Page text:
There are no restrictions on which airline you choose, but the animal must have a suitable container in which to travel. The International Air Travel Association provides approved containers which you can get from their website IATA.
Your pet will be checked over by a vet on the day of departure who will add the last remaining signature onto your Import Permit. The crate will also be checked to ensure it’s suitable. All other paperwork must be present, including your vaccination certificates, AQIS permit, veterinary certificates and any other relevant travel documents. It’s important that you take a copy of this paperwork for your own records, ensuring that the originals stay with your pet.
Your pet will be met at the airport by a quarantine officer and taken directly to the centre. The centres will only take animals during the week from 6am – 12am, not at the weekend or any public bank holidays. If you need to check up on your pet, please leave sufficient time for the animal to get settled at the centre. So if your pet is taken off in the morning, wait until the afternoon before phoning. If it’s the afternoon, wait until the next morning.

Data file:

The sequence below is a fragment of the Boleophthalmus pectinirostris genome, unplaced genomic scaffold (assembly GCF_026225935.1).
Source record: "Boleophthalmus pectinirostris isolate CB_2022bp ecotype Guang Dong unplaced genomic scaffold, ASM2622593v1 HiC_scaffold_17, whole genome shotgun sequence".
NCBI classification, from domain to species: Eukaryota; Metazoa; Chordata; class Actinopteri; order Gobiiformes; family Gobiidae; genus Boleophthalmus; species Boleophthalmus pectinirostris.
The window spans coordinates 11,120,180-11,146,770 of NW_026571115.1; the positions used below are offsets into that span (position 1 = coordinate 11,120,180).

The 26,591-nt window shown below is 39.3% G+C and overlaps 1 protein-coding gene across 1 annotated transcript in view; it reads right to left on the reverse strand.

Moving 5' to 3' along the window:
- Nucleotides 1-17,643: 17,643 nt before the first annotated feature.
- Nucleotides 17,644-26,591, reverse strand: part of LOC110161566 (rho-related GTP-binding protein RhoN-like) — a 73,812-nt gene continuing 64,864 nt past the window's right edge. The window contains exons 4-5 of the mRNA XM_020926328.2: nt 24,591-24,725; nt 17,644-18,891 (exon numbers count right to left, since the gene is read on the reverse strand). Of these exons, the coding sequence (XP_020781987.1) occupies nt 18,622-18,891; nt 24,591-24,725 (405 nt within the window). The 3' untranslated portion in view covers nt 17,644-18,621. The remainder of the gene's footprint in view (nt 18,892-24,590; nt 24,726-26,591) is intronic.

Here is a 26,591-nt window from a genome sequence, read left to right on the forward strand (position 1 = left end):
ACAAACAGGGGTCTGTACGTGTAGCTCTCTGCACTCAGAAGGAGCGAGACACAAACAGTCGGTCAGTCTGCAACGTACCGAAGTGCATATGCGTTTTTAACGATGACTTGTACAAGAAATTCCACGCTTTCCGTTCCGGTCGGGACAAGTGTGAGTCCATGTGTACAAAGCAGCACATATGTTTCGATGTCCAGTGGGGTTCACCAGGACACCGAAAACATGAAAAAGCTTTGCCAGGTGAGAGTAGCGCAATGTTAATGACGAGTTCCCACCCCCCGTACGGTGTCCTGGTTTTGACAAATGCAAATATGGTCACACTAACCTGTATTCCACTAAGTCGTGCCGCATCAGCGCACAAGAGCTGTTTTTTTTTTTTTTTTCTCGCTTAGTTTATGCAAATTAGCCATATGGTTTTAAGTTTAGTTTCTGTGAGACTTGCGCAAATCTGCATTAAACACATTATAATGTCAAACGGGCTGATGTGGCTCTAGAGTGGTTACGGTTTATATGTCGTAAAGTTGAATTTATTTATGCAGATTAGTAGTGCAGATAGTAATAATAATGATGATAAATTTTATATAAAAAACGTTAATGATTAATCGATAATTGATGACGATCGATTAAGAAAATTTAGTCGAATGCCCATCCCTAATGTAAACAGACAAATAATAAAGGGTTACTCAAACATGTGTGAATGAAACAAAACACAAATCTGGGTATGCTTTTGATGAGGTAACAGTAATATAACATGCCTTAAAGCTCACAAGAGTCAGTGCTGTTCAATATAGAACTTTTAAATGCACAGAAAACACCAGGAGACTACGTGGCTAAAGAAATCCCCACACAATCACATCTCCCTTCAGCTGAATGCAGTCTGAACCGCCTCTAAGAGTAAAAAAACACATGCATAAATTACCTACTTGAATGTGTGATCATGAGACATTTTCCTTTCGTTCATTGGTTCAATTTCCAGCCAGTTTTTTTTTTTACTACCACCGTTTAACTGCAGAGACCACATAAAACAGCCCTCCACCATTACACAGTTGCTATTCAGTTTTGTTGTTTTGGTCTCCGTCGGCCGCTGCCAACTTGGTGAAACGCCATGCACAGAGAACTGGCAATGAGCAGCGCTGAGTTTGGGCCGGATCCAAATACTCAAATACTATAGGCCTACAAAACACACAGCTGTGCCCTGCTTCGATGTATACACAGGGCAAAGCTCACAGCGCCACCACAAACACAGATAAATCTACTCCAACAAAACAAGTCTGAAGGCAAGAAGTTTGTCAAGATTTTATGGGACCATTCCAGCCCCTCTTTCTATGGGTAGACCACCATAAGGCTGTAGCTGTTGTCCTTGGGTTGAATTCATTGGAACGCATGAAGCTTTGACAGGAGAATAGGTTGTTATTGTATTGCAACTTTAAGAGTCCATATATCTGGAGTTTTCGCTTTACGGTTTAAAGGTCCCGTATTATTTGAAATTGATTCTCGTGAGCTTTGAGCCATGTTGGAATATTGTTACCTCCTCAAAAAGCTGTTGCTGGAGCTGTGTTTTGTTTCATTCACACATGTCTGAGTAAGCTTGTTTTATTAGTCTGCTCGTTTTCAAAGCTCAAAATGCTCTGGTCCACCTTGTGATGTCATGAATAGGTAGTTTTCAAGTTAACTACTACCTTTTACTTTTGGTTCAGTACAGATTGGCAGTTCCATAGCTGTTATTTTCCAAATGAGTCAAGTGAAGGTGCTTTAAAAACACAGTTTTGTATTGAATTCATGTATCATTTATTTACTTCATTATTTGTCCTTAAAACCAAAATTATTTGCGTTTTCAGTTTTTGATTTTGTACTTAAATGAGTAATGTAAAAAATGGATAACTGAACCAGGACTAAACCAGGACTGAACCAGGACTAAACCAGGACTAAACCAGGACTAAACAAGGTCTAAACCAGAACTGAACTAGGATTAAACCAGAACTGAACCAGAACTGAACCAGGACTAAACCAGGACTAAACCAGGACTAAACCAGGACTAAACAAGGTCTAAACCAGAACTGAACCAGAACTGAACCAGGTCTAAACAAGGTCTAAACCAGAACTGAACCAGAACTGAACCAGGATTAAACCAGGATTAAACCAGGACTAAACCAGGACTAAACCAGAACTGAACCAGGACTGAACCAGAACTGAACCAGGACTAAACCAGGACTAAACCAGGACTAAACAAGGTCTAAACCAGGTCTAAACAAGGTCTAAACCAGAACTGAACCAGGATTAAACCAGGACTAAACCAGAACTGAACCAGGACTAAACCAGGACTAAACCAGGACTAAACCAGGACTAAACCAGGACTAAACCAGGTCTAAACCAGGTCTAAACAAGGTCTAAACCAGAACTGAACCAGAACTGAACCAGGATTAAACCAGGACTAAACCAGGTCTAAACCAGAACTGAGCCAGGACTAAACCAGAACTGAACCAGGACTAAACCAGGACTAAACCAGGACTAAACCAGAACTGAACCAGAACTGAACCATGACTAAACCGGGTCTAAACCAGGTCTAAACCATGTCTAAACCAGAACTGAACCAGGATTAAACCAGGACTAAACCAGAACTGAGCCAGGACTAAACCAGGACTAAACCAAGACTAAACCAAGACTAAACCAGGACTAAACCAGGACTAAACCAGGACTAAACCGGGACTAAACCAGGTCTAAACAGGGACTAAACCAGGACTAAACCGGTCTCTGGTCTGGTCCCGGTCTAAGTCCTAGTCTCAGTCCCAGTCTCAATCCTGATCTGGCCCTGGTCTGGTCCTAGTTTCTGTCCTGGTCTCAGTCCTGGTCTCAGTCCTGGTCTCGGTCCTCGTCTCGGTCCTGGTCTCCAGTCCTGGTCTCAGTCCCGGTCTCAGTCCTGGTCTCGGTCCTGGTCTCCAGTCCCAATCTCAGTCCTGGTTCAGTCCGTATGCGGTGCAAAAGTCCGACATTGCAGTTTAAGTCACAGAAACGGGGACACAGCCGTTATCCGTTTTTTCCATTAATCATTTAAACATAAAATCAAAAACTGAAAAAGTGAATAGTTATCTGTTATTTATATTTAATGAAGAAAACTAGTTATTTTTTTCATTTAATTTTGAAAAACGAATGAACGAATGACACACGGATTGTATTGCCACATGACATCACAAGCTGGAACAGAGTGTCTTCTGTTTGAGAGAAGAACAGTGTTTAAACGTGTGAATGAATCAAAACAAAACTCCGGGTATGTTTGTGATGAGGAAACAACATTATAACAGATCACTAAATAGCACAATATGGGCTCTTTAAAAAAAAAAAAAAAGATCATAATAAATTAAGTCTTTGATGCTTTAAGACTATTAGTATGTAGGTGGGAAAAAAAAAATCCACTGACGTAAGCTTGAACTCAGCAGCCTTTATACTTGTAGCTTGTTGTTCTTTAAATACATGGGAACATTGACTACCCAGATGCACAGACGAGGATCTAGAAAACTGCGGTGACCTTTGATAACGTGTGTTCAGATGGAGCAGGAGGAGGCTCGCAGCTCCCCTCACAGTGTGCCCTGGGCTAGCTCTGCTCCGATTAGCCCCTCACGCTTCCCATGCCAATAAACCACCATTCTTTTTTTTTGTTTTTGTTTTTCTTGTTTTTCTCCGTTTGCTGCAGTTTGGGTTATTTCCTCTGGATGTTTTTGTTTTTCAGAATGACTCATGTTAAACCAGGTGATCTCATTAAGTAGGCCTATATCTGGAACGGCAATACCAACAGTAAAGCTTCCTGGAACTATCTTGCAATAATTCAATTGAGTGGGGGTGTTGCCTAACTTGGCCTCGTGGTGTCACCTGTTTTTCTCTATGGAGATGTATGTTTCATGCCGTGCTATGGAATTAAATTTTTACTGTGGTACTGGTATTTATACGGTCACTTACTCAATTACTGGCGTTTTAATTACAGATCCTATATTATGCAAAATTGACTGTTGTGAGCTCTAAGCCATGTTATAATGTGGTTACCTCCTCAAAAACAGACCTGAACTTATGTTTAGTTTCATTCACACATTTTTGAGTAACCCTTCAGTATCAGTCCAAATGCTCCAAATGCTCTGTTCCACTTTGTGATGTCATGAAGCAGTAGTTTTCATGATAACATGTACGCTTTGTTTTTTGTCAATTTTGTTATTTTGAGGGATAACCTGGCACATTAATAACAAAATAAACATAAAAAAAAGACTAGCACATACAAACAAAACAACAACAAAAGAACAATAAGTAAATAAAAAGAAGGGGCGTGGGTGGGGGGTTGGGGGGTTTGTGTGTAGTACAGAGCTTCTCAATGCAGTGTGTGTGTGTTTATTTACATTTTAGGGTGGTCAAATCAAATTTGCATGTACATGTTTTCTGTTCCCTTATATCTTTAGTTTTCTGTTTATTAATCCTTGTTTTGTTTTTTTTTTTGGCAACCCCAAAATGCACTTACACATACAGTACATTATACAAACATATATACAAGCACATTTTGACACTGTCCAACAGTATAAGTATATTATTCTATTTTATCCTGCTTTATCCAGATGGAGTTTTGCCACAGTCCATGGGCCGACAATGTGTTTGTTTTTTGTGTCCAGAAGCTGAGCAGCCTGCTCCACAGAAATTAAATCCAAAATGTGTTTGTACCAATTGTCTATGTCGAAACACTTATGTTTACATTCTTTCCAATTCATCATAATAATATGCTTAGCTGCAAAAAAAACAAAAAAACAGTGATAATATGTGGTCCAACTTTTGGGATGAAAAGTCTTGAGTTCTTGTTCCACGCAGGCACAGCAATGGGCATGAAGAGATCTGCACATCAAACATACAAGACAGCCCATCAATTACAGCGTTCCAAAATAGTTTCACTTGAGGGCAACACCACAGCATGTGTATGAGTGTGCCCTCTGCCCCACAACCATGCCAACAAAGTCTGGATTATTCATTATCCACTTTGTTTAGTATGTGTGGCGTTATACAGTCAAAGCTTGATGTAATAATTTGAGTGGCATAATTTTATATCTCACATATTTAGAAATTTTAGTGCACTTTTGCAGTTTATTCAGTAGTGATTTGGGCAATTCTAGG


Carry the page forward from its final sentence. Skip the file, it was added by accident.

Sound like hard work?
If you’d rather pay someone to do the hard work for you, and let’s face it, you’ll have enough to deal with just getting yourselves organised for the big move! You may wish to consider a pet travel service.
Most pet removal services offer the following basic package:
- Freight charges
- UK airport fees
- Vet sealing in Heathrow
- IATA containers
- Application of the Export permit
- Application of the Import permit
- Agency fee
Other services they may provide are:
- All veterinary services if required, with in house vets.
- Flight delivery.
- Paperwork check.
- Blood test results check.
- Pre-flight boarding for as long as necessary.
- Manufactured made to measure air kennels.
- Pre-flight grooming if required.
- Pet collection anywhere in the UK.
- Customs clearance, collection and quarantine for pets returning to the UK.
AirPets offer all of the above and come highly recommended by Anglo Pacific. Here are a few other pet travel services you may wish to consider.